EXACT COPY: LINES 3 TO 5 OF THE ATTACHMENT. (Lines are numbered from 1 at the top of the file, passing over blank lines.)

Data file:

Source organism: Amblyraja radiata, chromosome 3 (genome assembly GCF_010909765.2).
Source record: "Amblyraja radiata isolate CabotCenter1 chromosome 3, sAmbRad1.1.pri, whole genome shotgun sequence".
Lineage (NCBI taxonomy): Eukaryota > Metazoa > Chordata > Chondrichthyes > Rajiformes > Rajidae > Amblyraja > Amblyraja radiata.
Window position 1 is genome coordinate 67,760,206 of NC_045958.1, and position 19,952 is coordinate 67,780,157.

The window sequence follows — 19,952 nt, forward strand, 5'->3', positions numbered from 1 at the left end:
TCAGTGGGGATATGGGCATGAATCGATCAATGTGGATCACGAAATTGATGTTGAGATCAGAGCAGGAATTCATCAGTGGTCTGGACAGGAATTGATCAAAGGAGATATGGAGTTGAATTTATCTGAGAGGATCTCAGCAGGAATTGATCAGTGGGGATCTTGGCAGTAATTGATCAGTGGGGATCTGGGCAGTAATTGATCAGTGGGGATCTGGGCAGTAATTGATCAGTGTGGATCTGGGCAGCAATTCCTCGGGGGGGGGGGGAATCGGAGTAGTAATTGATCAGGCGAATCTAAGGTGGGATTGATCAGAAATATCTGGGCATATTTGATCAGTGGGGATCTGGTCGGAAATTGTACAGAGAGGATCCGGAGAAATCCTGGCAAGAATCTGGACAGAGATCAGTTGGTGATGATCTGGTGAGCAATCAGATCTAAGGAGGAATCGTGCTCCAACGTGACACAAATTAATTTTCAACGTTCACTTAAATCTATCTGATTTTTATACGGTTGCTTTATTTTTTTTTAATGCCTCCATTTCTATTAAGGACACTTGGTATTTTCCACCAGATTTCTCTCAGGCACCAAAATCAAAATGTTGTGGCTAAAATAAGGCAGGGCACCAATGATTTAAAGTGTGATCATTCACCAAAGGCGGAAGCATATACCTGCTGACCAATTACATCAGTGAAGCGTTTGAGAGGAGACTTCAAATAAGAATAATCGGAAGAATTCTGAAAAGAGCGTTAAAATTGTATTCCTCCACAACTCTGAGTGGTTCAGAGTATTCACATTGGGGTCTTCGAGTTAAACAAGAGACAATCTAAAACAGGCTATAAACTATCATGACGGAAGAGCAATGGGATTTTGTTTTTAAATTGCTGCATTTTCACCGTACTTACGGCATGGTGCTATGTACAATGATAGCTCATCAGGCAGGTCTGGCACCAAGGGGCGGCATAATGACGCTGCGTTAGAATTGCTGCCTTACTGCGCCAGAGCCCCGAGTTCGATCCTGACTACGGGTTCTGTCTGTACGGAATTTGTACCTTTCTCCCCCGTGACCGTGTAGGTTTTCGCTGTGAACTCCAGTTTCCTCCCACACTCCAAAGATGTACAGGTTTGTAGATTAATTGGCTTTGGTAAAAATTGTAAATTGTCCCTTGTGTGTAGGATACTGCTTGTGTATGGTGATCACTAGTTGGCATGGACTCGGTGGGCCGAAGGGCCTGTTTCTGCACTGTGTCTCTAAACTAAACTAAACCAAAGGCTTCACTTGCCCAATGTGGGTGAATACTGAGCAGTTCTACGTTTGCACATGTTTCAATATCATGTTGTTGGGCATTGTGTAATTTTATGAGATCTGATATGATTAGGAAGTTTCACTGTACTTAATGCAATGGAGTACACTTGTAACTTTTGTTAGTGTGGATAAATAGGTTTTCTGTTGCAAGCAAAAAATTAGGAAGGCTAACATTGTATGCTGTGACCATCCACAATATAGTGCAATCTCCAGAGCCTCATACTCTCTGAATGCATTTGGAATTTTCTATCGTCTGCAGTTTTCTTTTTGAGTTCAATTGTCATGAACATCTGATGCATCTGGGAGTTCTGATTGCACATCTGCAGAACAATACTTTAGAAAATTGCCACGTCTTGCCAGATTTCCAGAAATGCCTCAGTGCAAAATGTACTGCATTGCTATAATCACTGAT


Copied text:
Lineage (NCBI taxonomy): Eukaryota > Metazoa > Chordata > Chondrichthyes > Rajiformes > Rajidae > Amblyraja > Amblyraja radiata.
Window position 1 is genome coordinate 67,760,206 of NC_045958.1, and position 19,952 is coordinate 67,780,157.

The window sequence follows — 19,952 nt, forward strand, 5'->3', positions numbered from 1 at the left end: